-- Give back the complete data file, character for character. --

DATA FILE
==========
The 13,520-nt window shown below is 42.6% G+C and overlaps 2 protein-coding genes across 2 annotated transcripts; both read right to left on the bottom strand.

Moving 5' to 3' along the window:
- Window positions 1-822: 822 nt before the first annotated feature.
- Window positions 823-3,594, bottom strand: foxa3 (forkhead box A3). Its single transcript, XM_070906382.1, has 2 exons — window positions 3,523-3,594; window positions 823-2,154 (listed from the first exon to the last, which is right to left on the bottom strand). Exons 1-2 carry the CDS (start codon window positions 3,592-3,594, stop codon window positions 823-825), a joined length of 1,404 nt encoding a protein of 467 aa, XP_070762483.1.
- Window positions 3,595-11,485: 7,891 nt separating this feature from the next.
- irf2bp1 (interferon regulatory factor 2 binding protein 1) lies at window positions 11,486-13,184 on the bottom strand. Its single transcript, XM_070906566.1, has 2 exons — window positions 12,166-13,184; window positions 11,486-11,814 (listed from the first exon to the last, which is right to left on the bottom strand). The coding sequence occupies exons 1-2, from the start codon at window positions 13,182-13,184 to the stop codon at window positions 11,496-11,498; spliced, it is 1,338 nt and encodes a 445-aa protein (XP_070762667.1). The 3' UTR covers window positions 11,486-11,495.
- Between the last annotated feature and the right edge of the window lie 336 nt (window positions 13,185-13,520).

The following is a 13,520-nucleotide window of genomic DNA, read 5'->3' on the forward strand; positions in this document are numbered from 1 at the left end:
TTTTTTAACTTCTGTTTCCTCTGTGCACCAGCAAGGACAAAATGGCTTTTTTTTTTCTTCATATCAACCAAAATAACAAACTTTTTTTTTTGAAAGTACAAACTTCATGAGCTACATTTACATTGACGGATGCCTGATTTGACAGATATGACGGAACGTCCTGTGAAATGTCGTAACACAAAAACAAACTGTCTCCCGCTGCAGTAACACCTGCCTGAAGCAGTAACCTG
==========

The 13,520-nt window shown below is 42.6% G+C and overlaps 2 protein-coding genes across 2 annotated transcripts; both read right to left on the bottom strand.

Moving 5' to 3' along the window:
- Window positions 1-822: 822 nt before the first annotated feature.
- Window positions 823-3,594, bottom strand: foxa3 (forkhead box A3). Its single transcript, XM_070906382.1, has 2 exons — window positions 3,523-3,594; window positions 823-2,154 (listed from the first exon to the last, which is right to left on the bottom strand). Exons 1-2 carry the CDS (start codon window positions 3,592-3,594, stop codon window positions 823-825), a joined length of 1,404 nt encoding a protein of 467 aa, XP_070762483.1.
- Window positions 3,595-11,485: 7,891 nt separating this feature from the next.
- irf2bp1 (interferon regulatory factor 2 binding protein 1) lies at window positions 11,486-13,184 on the bottom strand. Its single transcript, XM_070906566.1, has 2 exons — window positions 12,166-13,184; window positions 11,486-11,814 (listed from the first exon to the last, which is right to left on the bottom strand). The coding sequence occupies exons 1-2, from the start codon at window positions 13,182-13,184 to the stop codon at window positions 11,496-11,498; spliced, it is 1,338 nt and encodes a 445-aa protein (XP_070762667.1). The 3' UTR covers window positions 11,486-11,495.
- Between the last annotated feature and the right edge of the window lie 336 nt (window positions 13,185-13,520).

The following is a 13,520-nucleotide window of genomic DNA, read 5'->3' on the forward strand; positions in this document are numbered from 1 at the left end:
TTTTTTAACTTCTGTTTCCTCTGTGCACCAGCAAGGACAAAATGGCTTTTTTTTTTCTTCATATCAACCAAAATAACAAACTTTTTTTTTTGAAAGTACAAACTTCATGAGCTACATTTACATTGACGGATGCCTGATTTGACAGATATGACGGAACGTCCTGTGAAATGTCGTAACACAAAAACAAACTGTCTCCCGCTGCAGTAACACCTGCCTGAAGCAGTAACCTG